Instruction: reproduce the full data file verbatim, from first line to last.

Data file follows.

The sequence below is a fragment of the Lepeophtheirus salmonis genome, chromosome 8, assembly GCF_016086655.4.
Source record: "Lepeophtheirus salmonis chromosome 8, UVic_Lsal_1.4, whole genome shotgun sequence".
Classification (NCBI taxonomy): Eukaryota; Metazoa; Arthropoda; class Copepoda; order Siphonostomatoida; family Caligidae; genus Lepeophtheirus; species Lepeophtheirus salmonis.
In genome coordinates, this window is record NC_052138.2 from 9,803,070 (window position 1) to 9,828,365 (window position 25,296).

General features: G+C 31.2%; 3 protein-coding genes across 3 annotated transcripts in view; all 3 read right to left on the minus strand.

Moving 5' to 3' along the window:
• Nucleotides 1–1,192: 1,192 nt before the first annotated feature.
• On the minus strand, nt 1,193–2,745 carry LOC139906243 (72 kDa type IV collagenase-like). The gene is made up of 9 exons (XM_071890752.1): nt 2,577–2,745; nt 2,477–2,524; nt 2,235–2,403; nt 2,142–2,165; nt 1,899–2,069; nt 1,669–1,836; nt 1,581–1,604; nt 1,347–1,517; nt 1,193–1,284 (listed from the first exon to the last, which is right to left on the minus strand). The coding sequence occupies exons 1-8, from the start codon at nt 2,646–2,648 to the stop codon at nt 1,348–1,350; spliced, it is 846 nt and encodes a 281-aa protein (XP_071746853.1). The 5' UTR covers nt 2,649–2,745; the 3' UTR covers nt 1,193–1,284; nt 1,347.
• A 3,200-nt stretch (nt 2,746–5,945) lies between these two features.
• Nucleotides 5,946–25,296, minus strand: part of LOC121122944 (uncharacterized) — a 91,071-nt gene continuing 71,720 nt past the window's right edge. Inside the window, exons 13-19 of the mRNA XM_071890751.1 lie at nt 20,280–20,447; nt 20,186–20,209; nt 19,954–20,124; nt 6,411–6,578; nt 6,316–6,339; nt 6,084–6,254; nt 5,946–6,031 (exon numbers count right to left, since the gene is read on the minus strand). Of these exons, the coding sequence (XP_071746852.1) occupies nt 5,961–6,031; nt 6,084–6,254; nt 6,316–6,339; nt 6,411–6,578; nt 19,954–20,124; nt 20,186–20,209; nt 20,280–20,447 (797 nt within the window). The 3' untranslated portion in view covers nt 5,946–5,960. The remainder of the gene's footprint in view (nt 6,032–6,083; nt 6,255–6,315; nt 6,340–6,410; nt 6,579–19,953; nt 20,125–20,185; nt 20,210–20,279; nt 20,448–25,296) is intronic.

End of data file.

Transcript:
The sequence below is a fragment of the Lepeophtheirus salmonis genome, chromosome 8, assembly GCF_016086655.4.
Source record: "Lepeophtheirus salmonis chromosome 8, UVic_Lsal_1.4, whole genome shotgun sequence".
Classification (NCBI taxonomy): Eukaryota; Metazoa; Arthropoda; class Copepoda; order Siphonostomatoida; family Caligidae; genus Lepeophtheirus; species Lepeophtheirus salmonis.
In genome coordinates, this window is record NC_052138.2 from 9,803,070 (window position 1) to 9,828,365 (window position 25,296).

General features: G+C 31.2%; 3 protein-coding genes across 3 annotated transcripts in view; all 3 read right to left on the minus strand.

Moving 5' to 3' along the window:
• Nucleotides 1–1,192: 1,192 nt before the first annotated feature.
• On the minus strand, nt 1,193–2,745 carry LOC139906243 (72 kDa type IV collagenase-like). The gene is made up of 9 exons (XM_071890752.1): nt 2,577–2,745; nt 2,477–2,524; nt 2,235–2,403; nt 2,142–2,165; nt 1,899–2,069; nt 1,669–1,836; nt 1,581–1,604; nt 1,347–1,517; nt 1,193–1,284 (listed from the first exon to the last, which is right to left on the minus strand). The coding sequence occupies exons 1-8, from the start codon at nt 2,646–2,648 to the stop codon at nt 1,348–1,350; spliced, it is 846 nt and encodes a 281-aa protein (XP_071746853.1). The 5' UTR covers nt 2,649–2,745; the 3' UTR covers nt 1,193–1,284; nt 1,347.
• A 3,200-nt stretch (nt 2,746–5,945) lies between these two features.
• Nucleotides 5,946–25,296, minus strand: part of LOC121122944 (uncharacterized) — a 91,071-nt gene continuing 71,720 nt past the window's right edge. Inside the window, exons 13-19 of the mRNA XM_071890751.1 lie at nt 20,280–20,447; nt 20,186–20,209; nt 19,954–20,124; nt 6,411–6,578; nt 6,316–6,339; nt 6,084–6,254; nt 5,946–6,031 (exon numbers count right to left, since the gene is read on the minus strand). Of these exons, the coding sequence (XP_071746852.1) occupies nt 5,961–6,031; nt 6,084–6,254; nt 6,316–6,339; nt 6,411–6,578; nt 19,954–20,124; nt 20,186–20,209; nt 20,280–20,447 (797 nt within the window). The 3' untranslated portion in view covers nt 5,946–5,960. The remainder of the gene's footprint in view (nt 6,032–6,083; nt 6,255–6,315; nt 6,340–6,410; nt 6,579–19,953; nt 20,125–20,185; nt 20,210–20,279; nt 20,448–25,296) is intronic.